Prying Open the Gatekeeper’s Gate

For many of us, a new year brings new beginnings, new commitments, new goals and new strategies. Maybe you’ve already reviewed your sales efforts and successes from last year, or maybe you are working on that right now. In either case, you look at what you’ve done, compare it to what you had planned and consider what you could do differently to improve sales this coming year.

While considering strategies for sales improvements, don’t overlook the vital role “gatekeepers” play in your sales success, or lack of success. Gatekeepers are those key people who tend or guard your prospect’s “gate”. Gatekeepers supervise or monitor activity for the prospect you are trying to reach and will help – or hinder – your attempts to reach the decision-maker you’re after.

Although gatekeepers are not everywhere, you will encounter them in many places. Sometimes the gatekeeper is the first person you reach and is the person who answers the phone. Other times their role may be assisting the person you are trying to reach or assisting your contact’s whole group or department. Sometimes gatekeepers have their own gatekeepers. Gatekeepers can also be voicemails and company auto-attendants, but I’m going to talk about people who act as gatekeepers.

A quick Internet search gave LOTS of articles with advice about successfully getting past gatekeepers. The articles I browsed offered a variety of suggestions and opinions on “dealing” with gatekeepers. One article I found discussed gatekeepers in the government sector, but is applicable across all industries, and gives examples of what works, and what doesn’t. To read more, see Eileen Kent’s article at, “GATEKEEPERS – The Sales Rep’s Best Friend”, (accessed January 6, 2010). I too prefer to look at gatekeepers as friends, rather than guardians of gates I need to pry open.

That being said, I’ll throw in my opinion about working with gatekeepers, based on my own business-to-business marketing experience. First, and most importantly, I believe it’s imperative to remember that gatekeepers are just other people, doing their job, like you and I. If you treat them decent, with politeness, professionalism, and respect, there’s usually a good chance they will help you in your quest to reach the person they “guard”.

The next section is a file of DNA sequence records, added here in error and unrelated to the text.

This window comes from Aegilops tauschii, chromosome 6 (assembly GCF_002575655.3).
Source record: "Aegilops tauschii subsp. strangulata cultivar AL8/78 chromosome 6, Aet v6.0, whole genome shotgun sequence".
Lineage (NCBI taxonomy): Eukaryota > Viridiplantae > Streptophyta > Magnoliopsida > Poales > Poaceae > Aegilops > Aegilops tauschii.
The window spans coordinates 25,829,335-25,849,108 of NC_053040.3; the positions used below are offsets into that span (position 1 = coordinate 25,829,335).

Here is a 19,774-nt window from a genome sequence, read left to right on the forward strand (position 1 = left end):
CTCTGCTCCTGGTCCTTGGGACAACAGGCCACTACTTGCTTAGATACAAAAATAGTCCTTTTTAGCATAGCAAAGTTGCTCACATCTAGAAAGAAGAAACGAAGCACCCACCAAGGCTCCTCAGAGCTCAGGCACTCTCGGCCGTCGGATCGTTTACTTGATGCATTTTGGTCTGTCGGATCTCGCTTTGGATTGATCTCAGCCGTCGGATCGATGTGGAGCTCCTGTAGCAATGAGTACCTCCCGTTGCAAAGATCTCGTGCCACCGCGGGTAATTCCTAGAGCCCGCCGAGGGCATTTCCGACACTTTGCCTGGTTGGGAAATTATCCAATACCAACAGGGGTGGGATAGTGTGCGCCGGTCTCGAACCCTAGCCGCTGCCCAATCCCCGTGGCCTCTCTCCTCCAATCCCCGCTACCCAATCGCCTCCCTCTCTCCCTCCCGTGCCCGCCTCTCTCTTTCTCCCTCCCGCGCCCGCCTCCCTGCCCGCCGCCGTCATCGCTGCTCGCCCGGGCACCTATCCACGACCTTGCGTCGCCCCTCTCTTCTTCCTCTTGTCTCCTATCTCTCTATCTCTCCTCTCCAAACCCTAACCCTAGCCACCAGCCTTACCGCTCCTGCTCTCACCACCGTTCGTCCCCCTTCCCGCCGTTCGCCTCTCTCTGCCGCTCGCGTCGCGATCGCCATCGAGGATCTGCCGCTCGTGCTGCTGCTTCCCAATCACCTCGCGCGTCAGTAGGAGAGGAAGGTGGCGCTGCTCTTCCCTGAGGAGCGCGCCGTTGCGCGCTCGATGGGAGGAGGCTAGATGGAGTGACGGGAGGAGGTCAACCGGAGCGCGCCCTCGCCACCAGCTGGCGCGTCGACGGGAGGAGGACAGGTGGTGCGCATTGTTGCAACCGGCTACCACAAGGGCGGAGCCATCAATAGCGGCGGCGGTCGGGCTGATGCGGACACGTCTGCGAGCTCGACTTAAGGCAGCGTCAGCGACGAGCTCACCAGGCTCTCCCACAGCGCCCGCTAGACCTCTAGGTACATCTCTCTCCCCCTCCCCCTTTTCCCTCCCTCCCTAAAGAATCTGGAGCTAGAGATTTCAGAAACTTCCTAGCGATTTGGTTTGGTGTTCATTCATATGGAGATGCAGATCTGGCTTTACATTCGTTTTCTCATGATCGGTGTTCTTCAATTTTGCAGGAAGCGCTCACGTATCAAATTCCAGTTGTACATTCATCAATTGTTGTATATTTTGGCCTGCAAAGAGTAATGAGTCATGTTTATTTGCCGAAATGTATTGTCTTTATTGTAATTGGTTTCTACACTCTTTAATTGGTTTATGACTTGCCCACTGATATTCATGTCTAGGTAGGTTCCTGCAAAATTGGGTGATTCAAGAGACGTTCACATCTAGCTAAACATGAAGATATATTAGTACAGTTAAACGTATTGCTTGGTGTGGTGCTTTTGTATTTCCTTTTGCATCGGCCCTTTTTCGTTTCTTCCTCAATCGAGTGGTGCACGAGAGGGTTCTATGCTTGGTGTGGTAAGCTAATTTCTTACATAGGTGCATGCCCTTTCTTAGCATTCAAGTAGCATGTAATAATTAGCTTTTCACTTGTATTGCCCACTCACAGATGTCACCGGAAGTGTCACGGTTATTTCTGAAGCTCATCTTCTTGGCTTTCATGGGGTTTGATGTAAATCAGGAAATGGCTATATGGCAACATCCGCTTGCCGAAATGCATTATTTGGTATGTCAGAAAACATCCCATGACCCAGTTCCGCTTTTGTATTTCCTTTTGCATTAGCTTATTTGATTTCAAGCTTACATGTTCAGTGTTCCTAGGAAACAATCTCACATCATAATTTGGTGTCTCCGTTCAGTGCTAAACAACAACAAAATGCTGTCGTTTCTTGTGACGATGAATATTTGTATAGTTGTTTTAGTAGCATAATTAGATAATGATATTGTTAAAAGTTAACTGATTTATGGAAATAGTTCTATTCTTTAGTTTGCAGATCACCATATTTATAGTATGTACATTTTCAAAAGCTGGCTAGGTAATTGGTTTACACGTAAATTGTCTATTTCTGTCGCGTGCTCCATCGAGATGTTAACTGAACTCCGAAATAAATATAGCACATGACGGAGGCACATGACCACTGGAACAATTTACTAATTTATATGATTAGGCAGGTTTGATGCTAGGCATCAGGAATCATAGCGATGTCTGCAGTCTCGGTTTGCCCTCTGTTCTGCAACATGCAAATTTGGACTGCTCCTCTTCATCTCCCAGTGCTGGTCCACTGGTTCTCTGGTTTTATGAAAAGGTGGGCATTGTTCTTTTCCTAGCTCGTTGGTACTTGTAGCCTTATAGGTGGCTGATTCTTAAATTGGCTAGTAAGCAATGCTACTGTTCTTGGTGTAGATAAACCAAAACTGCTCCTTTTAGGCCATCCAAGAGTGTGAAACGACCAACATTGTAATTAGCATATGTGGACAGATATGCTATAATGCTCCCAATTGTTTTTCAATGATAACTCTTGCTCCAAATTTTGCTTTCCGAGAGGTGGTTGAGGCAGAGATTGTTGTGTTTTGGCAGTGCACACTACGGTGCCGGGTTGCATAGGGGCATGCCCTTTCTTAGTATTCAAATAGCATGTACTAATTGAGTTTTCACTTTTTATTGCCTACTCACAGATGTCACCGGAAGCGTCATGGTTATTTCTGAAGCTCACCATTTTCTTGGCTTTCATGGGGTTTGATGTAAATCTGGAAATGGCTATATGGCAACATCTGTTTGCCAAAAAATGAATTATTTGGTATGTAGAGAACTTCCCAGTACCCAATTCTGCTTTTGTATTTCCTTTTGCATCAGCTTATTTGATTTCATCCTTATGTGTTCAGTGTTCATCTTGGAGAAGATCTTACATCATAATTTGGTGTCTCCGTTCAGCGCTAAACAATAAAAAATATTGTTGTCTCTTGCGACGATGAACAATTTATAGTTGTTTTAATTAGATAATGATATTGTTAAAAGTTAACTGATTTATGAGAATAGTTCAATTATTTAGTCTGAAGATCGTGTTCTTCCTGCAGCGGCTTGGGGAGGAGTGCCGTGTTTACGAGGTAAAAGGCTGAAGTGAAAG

Secondly, when you’ve reached a gatekeeper for the appropriate decision-maker, always be prepared with a confident, succinct response when they ask why you are calling. Then, follow their lead and listen for clues that may help you reach your prospect. Sometimes they will request you leave a message with them. Other times, they will request you send them an email. In some cases, they will take all your information and then transfer you to the prospect’s voicemail anyway. Again, be prepared to leave a short, professional, meaningful message rather than hanging up on the voice mail.

Sometimes gatekeepers will direct you to a more appropriate person, or that person’s gatekeeper. When that happens, you just received a direct referral. Even if the referral is to another gatekeeper, a referral can help set a more positive tone and establish rapport with the next gatekeeper.

Occasionally, company policy prohibits gatekeepers from allowing access through their gate – period. When that happens, continue to be polite and professional. Then, my next step is to try and “go around” the gatekeeper. Quickly research the company and search for other names or extensions to try. I’ve sometimes found this method can get you referred to the right person. Even if it’s a roundabout way, it’s still a referral to pave the way to the decision-maker.

Bottom-line – be persistent, pleasant and professional. Never deceive or lie, and always be truthful. Let the gatekeeper guide the conversation and try to gather information in the process. Don’t ever make the gatekeeper look bad and practice the “golden rule”, and you may be surprised at how helpful these key people can be.

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